An age-old problem lies at the center of the opioid crisis. Is it driven by people seeking escape or relief — by a demand for drugs? Or instead, are poor prescribing practices and a cheap heroin supply responsible?
Of course, the answer is a mix of both. But to chip away at that puzzle, a team of researchers including Stanford economist Matthew Gentzkow, PhD, and MIT’s Amy Finkelstein, PhD, and Heidi Williams, PhD, a visiting professor at Stanford, has examined the role of migration in the use of opioids.
The thought was they could control for personal factors (i.e. mental health, education level, family support) by following individuals as they moved. And they found that indeed, community-level factors, such as the local availability of prescription opioids, are important and individuals are more likely to abuse opioids if they move to a county where the opioid abuse rate is higher than at their previous home.
Both supply and demand are clearly important, Gentzkow explained in the piece. “Our results suggest that supply-side would account for about 30 percent of what’s different and the individual circumstances would account for about 70 percent,” Gentzkow says in a recent Stanford Institute for Economic Policy Research article.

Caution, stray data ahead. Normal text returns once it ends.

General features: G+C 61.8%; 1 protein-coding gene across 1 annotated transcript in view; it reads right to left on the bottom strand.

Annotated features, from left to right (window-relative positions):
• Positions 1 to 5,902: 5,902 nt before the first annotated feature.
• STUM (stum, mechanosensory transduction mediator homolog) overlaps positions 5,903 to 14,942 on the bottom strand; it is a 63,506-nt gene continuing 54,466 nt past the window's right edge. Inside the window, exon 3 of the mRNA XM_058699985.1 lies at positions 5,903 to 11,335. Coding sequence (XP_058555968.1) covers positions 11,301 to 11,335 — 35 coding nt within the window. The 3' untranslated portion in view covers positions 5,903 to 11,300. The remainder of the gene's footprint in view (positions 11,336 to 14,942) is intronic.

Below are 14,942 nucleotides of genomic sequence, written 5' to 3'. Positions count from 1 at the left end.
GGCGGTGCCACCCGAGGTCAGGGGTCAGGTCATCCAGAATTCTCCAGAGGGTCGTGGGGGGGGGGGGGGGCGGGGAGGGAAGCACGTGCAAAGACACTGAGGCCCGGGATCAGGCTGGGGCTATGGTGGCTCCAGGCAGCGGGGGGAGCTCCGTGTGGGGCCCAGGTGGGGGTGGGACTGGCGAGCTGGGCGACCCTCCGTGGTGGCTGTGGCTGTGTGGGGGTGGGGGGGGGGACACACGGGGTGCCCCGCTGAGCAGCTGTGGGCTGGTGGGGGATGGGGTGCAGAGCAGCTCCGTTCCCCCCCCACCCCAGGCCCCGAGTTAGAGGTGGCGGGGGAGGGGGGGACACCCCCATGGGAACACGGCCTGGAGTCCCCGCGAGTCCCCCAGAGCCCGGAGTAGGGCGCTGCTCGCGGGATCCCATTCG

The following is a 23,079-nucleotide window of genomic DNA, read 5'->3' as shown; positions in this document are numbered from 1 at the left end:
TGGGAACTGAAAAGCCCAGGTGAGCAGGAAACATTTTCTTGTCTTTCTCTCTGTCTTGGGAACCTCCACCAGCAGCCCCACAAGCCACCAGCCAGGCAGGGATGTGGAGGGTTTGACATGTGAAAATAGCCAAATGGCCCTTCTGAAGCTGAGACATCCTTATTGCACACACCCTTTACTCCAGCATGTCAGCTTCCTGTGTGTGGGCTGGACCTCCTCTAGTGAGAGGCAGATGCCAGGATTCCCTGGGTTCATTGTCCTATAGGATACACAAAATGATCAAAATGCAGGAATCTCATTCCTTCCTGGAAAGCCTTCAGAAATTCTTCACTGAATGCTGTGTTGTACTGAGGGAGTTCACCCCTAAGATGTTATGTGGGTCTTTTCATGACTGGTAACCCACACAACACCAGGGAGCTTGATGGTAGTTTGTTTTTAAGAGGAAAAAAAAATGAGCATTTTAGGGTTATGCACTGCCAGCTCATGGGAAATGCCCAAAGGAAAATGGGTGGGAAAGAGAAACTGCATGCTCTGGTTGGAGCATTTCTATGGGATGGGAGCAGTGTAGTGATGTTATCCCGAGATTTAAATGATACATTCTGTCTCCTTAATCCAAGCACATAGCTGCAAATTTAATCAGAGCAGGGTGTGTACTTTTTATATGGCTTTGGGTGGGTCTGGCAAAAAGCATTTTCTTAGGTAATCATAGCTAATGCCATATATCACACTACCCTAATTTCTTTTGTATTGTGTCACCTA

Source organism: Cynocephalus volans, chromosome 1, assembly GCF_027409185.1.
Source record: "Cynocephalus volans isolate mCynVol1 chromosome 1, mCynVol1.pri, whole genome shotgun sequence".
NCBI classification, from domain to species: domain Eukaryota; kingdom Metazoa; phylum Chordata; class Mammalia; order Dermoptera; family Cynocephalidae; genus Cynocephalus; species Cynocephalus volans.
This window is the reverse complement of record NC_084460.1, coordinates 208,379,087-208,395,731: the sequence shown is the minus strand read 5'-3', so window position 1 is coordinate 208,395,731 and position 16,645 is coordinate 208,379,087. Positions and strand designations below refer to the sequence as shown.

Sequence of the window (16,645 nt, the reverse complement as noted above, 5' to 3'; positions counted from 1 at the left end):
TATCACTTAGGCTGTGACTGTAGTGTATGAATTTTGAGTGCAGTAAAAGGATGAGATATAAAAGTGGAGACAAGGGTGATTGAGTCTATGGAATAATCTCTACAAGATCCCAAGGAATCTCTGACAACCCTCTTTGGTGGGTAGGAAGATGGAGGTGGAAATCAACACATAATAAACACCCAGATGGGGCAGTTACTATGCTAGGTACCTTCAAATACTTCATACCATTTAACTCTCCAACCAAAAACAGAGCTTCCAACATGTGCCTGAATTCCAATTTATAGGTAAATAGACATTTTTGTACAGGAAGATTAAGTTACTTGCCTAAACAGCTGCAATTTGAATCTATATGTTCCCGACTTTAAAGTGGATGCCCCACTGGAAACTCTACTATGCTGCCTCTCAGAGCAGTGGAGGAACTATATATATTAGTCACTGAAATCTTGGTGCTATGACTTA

The article explains:
Their migration analysis is based on the data of a random sample of 1.5 million recipients of the Supplemental Security Disability Insurance enrolled in Medicare Part D, the federal prescription drug benefit program, from 2006 to 2014…
A main finding cited in the study: When individuals move to a county where the rate of opioid abuse is 20 percent higher than from where they moved, a migrant’s rate of abuse increases by 6 percent.
The extent of that jump suggests that 30 percent of the difference in abuse can be tied to place, according to their calculations.
The research suggests that policies to control the supply of opioids are a key part of an overall strategy to rein in the epidemic.
“The magnitude of the opioid crisis is simply staggering, and trying to make progress on understanding the underlying causes of the crisis is — or should be — on the ‘wish list’ of many researchers,” Williams says in the article.
Photo by John-Mark Smith